If you're thinking of returning to studies after a break from formal education, then you'll be pleased to know that we welcome applications from mature students.
Many of our students are classed as mature. A mature student is anyone over the age of 21, that may or may not have standard academic qualifications.
Deciding to come to university is a big decision, so we understand the advice, information, and encouragement you need to help you along this path.
We are keen to ensure that access to higher education is not limited to applicants presenting themselves with traditional qualifications and/ or experiences.
If you are worried about not having the required formal qualifications, or if you've been out of the education system for a while, you can consider our foundation year courses (see below) or you could study for an Access to Higher Education Diploma. Offered at colleges across the country, the Diploma allows you to choose from a variety of subjects depending on what you want to study at university.
Work Experience and Non-standard Qualifications
We value your work experience so if you don't think you have the right qualifications, where appropriate you may be asked to write an essay or attend an interview so that we can assess your skills and knowledge.
For many courses, we consider 'non-standard' qualifications or learning gained at work, in place of more conventional qualifications.
We also look at any learning you have already done. For example, HNC or Open University credits and some professional qualifications count towards entry, and we may take into account what you have gained from courses that were not formally assessed or certificated.
The University offers 4-year degrees in some subjects, which include a Foundation Year, for those who do not meet the entry requirements to go straight onto a degree. There is a range of Foundation Year courses across the faculties of the university and these are usually considered as Year Zero courses (level 3), giving you the opportunity to progress on to undergraduate degree courses.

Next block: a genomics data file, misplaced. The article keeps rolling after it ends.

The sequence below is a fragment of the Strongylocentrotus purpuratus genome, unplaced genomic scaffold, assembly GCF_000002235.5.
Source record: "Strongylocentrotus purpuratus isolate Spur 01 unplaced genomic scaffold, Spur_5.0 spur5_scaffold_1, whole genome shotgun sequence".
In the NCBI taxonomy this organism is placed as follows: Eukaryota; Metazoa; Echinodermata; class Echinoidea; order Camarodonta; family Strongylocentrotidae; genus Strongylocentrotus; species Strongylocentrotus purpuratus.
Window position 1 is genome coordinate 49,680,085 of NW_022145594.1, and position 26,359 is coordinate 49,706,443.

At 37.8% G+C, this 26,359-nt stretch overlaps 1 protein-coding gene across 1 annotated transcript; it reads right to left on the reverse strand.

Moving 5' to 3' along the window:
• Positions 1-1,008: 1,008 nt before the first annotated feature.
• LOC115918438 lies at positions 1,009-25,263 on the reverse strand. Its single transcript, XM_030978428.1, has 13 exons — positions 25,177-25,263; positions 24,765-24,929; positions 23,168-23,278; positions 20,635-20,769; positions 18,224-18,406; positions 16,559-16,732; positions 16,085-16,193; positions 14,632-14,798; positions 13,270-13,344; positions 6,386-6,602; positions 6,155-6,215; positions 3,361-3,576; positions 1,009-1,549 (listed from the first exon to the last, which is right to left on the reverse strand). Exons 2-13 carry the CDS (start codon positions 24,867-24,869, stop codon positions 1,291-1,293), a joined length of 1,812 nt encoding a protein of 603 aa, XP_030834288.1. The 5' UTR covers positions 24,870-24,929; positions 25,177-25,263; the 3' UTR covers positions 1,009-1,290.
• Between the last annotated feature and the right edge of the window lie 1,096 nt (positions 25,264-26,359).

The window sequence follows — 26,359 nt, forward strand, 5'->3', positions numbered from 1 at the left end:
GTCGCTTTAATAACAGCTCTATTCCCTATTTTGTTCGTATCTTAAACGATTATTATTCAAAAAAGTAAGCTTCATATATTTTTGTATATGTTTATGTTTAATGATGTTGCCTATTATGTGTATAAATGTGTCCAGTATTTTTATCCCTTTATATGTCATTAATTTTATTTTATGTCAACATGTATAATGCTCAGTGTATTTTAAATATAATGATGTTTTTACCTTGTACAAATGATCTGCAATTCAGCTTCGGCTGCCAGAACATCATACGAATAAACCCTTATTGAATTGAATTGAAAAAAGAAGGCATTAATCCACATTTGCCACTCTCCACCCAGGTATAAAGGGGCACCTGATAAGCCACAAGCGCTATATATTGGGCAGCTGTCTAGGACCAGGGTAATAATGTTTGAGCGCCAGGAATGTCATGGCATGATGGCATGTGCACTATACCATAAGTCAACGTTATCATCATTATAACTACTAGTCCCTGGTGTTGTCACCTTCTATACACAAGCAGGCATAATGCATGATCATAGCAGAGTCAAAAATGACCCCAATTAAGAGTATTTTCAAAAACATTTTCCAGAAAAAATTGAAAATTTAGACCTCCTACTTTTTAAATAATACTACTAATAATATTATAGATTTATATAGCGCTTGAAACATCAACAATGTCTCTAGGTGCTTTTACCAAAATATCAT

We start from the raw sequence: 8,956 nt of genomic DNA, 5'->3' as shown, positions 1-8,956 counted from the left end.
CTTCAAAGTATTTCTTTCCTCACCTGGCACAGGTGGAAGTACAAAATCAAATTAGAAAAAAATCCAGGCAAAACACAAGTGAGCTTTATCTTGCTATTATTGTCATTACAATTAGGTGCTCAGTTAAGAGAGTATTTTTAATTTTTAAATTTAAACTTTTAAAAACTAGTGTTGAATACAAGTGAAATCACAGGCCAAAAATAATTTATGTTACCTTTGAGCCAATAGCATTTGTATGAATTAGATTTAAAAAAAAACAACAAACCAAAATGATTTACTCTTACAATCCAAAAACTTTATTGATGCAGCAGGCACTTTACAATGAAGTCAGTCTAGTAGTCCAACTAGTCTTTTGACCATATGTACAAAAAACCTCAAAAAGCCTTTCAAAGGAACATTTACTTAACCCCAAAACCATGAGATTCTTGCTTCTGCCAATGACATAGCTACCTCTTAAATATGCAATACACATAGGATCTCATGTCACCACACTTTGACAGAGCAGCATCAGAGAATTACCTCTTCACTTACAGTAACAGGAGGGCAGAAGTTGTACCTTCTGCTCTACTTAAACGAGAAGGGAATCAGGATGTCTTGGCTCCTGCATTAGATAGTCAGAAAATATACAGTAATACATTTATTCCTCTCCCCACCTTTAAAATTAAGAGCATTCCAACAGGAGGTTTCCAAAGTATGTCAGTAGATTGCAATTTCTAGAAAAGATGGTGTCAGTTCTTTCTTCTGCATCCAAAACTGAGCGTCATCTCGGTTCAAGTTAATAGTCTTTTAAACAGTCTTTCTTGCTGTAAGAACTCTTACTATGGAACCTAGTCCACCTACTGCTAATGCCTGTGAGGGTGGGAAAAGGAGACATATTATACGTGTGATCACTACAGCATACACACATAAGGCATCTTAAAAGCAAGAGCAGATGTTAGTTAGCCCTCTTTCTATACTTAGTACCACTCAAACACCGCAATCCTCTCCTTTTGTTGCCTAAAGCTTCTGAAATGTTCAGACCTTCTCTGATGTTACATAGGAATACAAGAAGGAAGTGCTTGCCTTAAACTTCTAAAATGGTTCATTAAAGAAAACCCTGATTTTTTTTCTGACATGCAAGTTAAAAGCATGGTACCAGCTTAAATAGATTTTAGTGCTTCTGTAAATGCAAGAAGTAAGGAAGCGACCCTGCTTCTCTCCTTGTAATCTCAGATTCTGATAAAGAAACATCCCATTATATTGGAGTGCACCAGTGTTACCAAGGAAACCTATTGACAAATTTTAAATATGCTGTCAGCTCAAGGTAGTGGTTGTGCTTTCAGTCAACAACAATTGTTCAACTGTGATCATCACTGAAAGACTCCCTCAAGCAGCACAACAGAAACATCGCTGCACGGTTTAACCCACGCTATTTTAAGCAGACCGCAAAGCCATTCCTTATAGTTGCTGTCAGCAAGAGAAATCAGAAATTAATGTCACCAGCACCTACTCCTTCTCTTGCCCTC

Alternatively you could consider studying for an Access to Higher Education Diploma.
- You might be surprised at how conveniently you can fit your studies into your week.
- Most full-time academic courses involve no more than 12 to 16 hours each week in class (although professional courses such as nursing and Allied Health Professional degrees, social work, and teaching courses will demand more of your time). The rest of your time will be spent doing research, writing essays and other associated coursework. Professional placements are full time so for these courses you will normally spend 50% of the academic year in a work setting for 35 – 40 hours per week.
- You can often arrange the study you'll need to do outside the classroom around your own weekly commitments (eg we have learning resources available online). Find out more about student life at the university and our student support services.
- We have part-time, as well as full-time, courses to suit busy lifestyles - and if you find full-time hours aren't suiting you, for most courses you can request a switch to part-time study if you need to. Many students work part time alongside their studies for extra money. This can be really useful for your CV as well as for your income, as long as it doesn't impact negatively on your studies.
- You can access help with important aspects of your study, like essay writing skills, IT support, and exam technique. See our study skills support pages for more information
- The Students' Union Advice and Support Centre offers guidance on finance, accommodation, employment benefits, health and safety, wellbeing support, and much more
- Remember you'll always find a friendly face – and good solid information and advice on any aspect of Higher Education – at the Gateway. The advisors can also talk you through details of loans, additional grants, and bursaries you may be entitled to.
- We also have Regional Learning Centres in Stafford and Telford which you can visit for help and support. They have a wealth of experience and expertise in supporting adult applicants with their progression. These include adult learners in Colleges and also adults who are not currently in education who are seeking to improve their life chances. For more details on the Centres and directions, visit: University Centre Telford: www.wlv.ac.uk/uctelford or University of Wolverhampton in Stafford: www.uwis.co.uk